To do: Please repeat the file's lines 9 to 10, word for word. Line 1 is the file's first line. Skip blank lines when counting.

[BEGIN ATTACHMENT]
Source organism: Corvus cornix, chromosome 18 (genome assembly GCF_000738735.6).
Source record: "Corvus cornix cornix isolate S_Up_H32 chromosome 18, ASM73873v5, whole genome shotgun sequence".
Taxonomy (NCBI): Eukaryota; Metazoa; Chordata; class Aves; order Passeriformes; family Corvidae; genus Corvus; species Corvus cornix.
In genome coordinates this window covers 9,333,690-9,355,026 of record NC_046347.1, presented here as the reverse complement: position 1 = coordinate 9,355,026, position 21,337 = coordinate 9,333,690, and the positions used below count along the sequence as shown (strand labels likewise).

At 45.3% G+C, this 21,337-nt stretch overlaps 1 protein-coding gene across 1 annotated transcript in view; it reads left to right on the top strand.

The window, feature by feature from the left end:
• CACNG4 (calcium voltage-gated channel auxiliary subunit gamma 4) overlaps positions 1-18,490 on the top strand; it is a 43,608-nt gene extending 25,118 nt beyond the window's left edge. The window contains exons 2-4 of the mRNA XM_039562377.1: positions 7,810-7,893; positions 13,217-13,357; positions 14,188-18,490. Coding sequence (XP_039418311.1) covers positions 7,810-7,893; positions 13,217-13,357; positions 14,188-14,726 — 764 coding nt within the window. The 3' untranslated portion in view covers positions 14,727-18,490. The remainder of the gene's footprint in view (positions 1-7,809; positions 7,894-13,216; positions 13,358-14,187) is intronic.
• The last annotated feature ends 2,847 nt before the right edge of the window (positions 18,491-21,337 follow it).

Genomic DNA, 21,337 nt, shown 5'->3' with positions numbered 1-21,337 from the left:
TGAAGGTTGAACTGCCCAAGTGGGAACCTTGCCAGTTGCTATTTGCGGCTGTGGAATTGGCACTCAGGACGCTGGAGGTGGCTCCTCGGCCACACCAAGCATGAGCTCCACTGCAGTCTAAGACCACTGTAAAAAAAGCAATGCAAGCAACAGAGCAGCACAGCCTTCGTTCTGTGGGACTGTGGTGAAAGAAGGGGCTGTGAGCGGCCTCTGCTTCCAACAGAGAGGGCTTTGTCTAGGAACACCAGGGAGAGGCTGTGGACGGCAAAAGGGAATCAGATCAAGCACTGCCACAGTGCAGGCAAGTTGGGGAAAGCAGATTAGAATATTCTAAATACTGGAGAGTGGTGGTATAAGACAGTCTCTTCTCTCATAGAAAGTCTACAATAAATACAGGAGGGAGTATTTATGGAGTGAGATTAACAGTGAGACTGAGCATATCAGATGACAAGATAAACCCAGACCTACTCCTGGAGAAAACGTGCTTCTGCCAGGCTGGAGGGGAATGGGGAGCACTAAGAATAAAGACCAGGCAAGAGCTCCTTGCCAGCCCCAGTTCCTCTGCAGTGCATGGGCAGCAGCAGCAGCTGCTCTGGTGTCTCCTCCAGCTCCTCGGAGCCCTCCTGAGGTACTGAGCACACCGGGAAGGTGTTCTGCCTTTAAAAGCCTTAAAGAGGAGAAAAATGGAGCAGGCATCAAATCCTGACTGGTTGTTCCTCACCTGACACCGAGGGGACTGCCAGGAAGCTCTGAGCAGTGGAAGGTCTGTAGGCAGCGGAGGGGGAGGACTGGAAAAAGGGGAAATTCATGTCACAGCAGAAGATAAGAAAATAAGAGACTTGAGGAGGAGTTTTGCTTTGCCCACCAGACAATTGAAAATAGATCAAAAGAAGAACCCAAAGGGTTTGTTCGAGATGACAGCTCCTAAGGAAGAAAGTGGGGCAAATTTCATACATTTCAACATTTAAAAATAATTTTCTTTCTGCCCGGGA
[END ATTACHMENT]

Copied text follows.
Genomic DNA, 21,337 nt, shown 5'->3' with positions numbered 1-21,337 from the left:
TGAAGGTTGAACTGCCCAAGTGGGAACCTTGCCAGTTGCTATTTGCGGCTGTGGAATTGGCACTCAGGACGCTGGAGGTGGCTCCTCGGCCACACCAAGCATGAGCTCCACTGCAGTCTAAGACCACTGTAAAAAAAGCAATGCAAGCAACAGAGCAGCACAGCCTTCGTTCTGTGGGACTGTGGTGAAAGAAGGGGCTGTGAGCGGCCTCTGCTTCCAACAGAGAGGGCTTTGTCTAGGAACACCAGGGAGAGGCTGTGGACGGCAAAAGGGAATCAGATCAAGCACTGCCACAGTGCAGGCAAGTTGGGGAAAGCAGATTAGAATATTCTAAATACTGGAGAGTGGTGGTATAAGACAGTCTCTTCTCTCATAGAAAGTCTACAATAAATACAGGAGGGAGTATTTATGGAGTGAGATTAACAGTGAGACTGAGCATATCAGATGACAAGATAAACCCAGACCTACTCCTGGAGAAAACGTGCTTCTGCCAGGCTGGAGGGGAATGGGGAGCACTAAGAATAAAGACCAGGCAAGAGCTCCTTGCCAGCCCCAGTTCCTCTGCAGTGCATGGGCAGCAGCAGCAGCTGCTCTGGTGTCTCCTCCAGCTCCTCGGAGCCCTCCTGAGGTACTGAGCACACCGGGAAGGTGTTCTGCCTTTAAAAGCCTTAAAGAGGAGAAAAATGGAGCAGGCATCAAATCCTGACTGGTTGTTCCTCACCTGACACCGAGGGGACTGCCAGGAAGCTCTGAGCAGTGGAAGGTCTGTAGGCAGCGGAGGGGGAGGACTGGAAAAAGGGGAAATTCATGTCACAGCAGAAGATAAGAAAATAAGAGACTTGAGGAGGAGTTTTGCTTTGCCCACCAGACAATTGAAAATAGATCAAAAGAAGAACCCAAAGGGTTTGTTCGAGATGACAGCTCCTAAGGAAGAAAGTGGGGCAAATTTCATACATTTCAACATTTAAAAATAATTTTCTTTCTGCCCGGGA